Human conception truly is an amazing thing, and the fact any of us are able to get conceive is pretty unreal. When you think about all the biological processes that need to properly function in just the right way and at just the right time, it’s a bit mind blowing.
So many healthy functions need to take place to get pregnant — ovaries producing eggs, unblocked fallopian tubes for eggs to travel through, healthy sperm meeting the egg, proper implantation in the uterine wall — that when just one of those isn’t working, your odds of conceiving drop dramatically.
For that reason, it’s not surprising that 10 percent of women (6.1 million) in the United States ages 15-44 have difficulty getting pregnant or staying pregnant, according to the Centers for Disease Control and Prevention (CDC).
But of all those processes that need to take place for conception to occur, healthy fallopian tubes which are free from any blockage are often overlooked as a reason for infertility. And it’s exactly that — a certain type of tube blockage — which would prevent sperm and egg from ever meeting.
That kind of blockage is called hydrosalpinx (salpinx is Greek for fallopian tube,) and it happens when one or both fallopian tubes become blocked and filled with fluid, and it severely hinders the journey of egg to sperm and vice versa.
Most women experience few, if any, symptoms with hydrosalpinx, and it can be caused by several different and varied things. Some of those include a long untreated infection or sexually transmitted disease, endometriosis, pelvic inflammatory disease, abdominal surgery, or a ruptured appendix — all of which cause an inflammatory response to occur inside the tube.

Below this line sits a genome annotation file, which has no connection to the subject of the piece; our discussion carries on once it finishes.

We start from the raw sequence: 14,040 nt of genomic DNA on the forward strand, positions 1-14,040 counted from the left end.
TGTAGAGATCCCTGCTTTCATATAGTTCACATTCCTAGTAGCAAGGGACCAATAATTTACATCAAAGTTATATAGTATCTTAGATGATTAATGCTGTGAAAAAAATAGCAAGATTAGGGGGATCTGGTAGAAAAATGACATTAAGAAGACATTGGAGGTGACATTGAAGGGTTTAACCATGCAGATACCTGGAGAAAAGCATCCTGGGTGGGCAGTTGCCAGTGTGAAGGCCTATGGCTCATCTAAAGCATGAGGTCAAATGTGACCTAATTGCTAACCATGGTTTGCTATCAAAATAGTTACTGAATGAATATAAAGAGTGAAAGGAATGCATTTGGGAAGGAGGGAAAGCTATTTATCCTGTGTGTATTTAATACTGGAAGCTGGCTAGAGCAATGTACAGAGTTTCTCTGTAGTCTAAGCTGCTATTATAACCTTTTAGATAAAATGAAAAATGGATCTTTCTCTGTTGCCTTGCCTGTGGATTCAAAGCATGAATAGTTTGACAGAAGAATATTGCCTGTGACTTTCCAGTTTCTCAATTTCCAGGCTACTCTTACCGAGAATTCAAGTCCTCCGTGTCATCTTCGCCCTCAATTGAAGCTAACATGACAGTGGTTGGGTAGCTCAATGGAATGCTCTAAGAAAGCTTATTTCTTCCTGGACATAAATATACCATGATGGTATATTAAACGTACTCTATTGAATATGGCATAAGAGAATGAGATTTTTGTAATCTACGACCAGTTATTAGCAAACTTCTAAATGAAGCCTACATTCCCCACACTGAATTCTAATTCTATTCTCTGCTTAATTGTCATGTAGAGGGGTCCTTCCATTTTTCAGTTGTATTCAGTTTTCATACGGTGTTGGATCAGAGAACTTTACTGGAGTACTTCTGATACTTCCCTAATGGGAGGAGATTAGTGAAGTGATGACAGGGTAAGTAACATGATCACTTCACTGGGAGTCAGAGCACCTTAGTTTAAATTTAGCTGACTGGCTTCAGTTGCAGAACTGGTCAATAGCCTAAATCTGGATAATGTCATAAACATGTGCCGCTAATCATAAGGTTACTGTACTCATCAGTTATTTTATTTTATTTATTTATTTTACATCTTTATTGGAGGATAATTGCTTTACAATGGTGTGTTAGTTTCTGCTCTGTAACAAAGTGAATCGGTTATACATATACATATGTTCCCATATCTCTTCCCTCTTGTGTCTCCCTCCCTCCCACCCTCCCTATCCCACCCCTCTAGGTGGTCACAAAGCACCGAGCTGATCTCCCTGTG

That response subsequently causes the tube’s fimbria (finger like projections in the tube) to stop functioning, often closing or blocking the tube and filling with fluid, or sticking together and thus unable to direct the egg down the tube. The affected tube usually ends up distended and even if only one tube is infected, there may be residual damage to the other.
A thorough infertility workup that includes tests like a sonohysterosalpingography (method of assessing fallopian tube health), a hysterosalpingogram (X-ray of uterus and tubes,) a laparoscopy (surgical procedure where a camera is inserted to see organs,) or an ultrasound can all reveal to your doctor if any blockages are present, and what treatments may be your best options.
The most common treatment for hydrosalpinx is a type of tubal corrective surgery to remove adhesions causing the blockage, or a salpingectomy which removes the tube entirely. Another possible treatment is sclerotherapy, which involves the use of an an ultrasound-guided needle to remove fluid out of the affected tube. A chemical called a sclerosing agent is then injected, which is used to prevent future blockages.
Treatments like these need to be done before attempting in vitro fertilization (IVF) for successful pregnancy to occur, because if left untreated, affected tubes can leak into the uterus, hindering implantation. IVF success rates are higher for women who have had hydrosalpinx treated prior to IVF, and although conception is possible without treatment, complications and early pregnancy loss are higher if the hydrosalpinx is left untreated.
When seeking fertility help, it’s vital to have thorough discussions with your team of doctors about all your diagnostic options, as well as your treatment options, ensuring that all bases have been covered. Each and every step in the conception process needs to be evaluated and examined, and that includes examination of your fallopian tubes to rule out hydrosalpinx. And if your concerns and questions are not being heard and answered with compassion and dedication, find another doctor.
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